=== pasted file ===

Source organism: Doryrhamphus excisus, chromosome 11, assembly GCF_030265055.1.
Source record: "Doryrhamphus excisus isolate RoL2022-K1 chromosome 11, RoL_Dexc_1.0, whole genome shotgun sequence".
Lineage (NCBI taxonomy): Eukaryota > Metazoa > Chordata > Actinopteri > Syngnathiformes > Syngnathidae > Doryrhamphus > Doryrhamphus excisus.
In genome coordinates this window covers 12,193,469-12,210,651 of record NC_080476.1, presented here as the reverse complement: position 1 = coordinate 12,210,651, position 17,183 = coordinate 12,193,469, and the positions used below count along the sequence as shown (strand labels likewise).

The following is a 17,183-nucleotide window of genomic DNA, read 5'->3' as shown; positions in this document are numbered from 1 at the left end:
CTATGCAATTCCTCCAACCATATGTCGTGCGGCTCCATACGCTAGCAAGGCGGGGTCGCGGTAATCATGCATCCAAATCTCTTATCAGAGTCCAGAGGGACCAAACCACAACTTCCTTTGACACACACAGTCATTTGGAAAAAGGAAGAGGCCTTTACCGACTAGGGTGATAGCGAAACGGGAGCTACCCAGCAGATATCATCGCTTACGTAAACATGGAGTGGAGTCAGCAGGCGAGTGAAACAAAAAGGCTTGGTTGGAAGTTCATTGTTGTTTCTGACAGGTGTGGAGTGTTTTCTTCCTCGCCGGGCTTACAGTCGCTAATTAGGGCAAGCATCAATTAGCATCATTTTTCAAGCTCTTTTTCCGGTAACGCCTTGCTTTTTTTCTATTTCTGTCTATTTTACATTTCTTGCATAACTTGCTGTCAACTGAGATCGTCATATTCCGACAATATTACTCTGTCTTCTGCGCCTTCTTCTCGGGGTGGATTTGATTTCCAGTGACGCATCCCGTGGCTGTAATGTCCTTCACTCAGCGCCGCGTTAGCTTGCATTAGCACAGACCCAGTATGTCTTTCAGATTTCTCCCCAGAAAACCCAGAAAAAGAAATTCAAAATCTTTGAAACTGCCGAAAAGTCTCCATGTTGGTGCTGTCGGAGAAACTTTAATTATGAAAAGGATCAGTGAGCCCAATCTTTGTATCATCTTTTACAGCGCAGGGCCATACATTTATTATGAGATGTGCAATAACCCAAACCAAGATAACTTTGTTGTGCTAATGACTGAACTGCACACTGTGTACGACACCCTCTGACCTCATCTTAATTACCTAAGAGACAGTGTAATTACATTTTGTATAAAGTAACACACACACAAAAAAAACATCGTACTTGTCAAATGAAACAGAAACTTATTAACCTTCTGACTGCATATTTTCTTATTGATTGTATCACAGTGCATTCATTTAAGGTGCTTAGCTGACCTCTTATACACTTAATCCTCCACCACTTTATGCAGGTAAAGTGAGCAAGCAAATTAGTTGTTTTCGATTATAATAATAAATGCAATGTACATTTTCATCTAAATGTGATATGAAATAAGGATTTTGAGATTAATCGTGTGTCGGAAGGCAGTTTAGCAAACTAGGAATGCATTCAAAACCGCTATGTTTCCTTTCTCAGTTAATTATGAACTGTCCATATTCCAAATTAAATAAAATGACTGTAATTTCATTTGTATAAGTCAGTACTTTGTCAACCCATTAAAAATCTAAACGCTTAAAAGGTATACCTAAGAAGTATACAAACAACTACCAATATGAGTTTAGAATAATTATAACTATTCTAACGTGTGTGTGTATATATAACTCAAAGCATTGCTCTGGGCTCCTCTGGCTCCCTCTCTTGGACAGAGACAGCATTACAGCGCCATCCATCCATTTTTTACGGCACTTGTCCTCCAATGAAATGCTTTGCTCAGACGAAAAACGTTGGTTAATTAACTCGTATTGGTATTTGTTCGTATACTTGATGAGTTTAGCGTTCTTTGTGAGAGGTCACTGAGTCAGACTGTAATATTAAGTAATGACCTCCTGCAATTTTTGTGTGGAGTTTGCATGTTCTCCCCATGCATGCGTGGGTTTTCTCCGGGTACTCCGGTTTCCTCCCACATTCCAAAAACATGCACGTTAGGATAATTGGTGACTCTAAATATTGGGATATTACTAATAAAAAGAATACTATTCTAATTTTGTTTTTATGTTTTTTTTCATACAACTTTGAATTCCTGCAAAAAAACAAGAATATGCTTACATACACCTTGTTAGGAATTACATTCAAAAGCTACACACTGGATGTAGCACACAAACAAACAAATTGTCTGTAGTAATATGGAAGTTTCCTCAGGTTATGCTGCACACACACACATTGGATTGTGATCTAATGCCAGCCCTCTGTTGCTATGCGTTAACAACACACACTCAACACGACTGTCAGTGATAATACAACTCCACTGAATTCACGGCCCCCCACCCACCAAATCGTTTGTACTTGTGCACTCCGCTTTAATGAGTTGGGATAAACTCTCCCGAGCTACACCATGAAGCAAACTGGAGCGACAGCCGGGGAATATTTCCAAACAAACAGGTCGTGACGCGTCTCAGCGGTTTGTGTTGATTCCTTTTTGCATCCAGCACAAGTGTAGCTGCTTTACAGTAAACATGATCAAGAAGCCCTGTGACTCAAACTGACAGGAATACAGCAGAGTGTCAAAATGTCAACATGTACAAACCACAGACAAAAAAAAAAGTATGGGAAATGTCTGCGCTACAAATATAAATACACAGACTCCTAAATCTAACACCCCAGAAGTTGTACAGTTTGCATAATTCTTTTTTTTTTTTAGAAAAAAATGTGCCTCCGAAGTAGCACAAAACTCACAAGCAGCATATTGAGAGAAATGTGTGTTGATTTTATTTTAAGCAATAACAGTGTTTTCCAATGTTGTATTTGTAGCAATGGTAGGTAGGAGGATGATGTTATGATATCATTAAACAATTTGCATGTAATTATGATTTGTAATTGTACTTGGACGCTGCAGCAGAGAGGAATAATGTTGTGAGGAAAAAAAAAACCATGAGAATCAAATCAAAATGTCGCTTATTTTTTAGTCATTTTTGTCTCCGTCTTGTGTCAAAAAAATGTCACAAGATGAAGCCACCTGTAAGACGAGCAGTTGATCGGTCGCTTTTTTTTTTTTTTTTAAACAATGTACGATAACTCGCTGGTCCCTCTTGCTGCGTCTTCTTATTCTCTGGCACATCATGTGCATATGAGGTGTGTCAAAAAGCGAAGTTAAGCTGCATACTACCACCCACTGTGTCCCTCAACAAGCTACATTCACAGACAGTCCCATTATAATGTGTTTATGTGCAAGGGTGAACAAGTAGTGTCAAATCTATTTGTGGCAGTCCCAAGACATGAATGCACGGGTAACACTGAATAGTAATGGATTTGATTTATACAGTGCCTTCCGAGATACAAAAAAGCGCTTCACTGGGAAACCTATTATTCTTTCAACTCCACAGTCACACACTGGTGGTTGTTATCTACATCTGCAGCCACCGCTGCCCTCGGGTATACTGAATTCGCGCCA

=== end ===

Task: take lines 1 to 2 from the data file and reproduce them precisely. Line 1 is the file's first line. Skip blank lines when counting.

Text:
Source organism: Doryrhamphus excisus, chromosome 11, assembly GCF_030265055.1.
Source record: "Doryrhamphus excisus isolate RoL2022-K1 chromosome 11, RoL_Dexc_1.0, whole genome shotgun sequence".